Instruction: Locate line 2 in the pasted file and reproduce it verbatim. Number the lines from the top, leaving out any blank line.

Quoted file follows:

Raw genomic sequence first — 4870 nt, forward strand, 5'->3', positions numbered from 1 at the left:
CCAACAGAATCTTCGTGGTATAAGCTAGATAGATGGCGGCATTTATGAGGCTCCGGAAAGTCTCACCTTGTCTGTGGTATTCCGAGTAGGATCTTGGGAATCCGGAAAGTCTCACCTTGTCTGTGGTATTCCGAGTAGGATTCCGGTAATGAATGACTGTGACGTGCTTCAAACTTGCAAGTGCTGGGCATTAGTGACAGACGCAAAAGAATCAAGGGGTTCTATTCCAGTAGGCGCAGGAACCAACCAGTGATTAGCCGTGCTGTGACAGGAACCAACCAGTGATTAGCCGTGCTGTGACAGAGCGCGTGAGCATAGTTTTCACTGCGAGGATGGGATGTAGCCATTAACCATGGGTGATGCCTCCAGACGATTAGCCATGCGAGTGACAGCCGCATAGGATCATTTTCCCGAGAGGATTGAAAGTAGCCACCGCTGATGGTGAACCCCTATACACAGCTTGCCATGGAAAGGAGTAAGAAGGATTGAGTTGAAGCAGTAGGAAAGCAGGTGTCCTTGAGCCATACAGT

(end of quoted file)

CCAACAGAATCTTCGTGGTATAAGCTAGATAGATGGCGGCATTTATGAGGCTCCGGAAAGTCTCACCTTGTCTGTGGTATTCCGAGTAGGATCTTGGGAATCCGGAAAGTCTCACCTTGTCTGTGGTATTCCGAGTAGGATTCCGGTAATGAATGACTGTGACGTGCTTCAAACTTGCAAGTGCTGGGCATTAGTGACAGACGCAAAAGAATCAAGGGGTTCTATTCCAGTAGGCGCAGGAACCAACCAGTGATTAGCCGTGCTGTGACAGGAACCAACCAGTGATTAGCCGTGCTGTGACAGAGCGCGTGAGCATAGTTTTCACTGCGAGGATGGGATGTAGCCATTAACCATGGGTGATGCCTCCAGACGATTAGCCATGCGAGTGACAGCCGCATAGGATCATTTTCCCGAGAGGATTGAAAGTAGCCACCGCTGATGGTGAACCCCTATACACAGCTTGCCATGGAAAGGAGTAAGAAGGATTGAGTTGAAGCAGTAGGAAAGCAGGTGTCCTTGAGCCATACAGT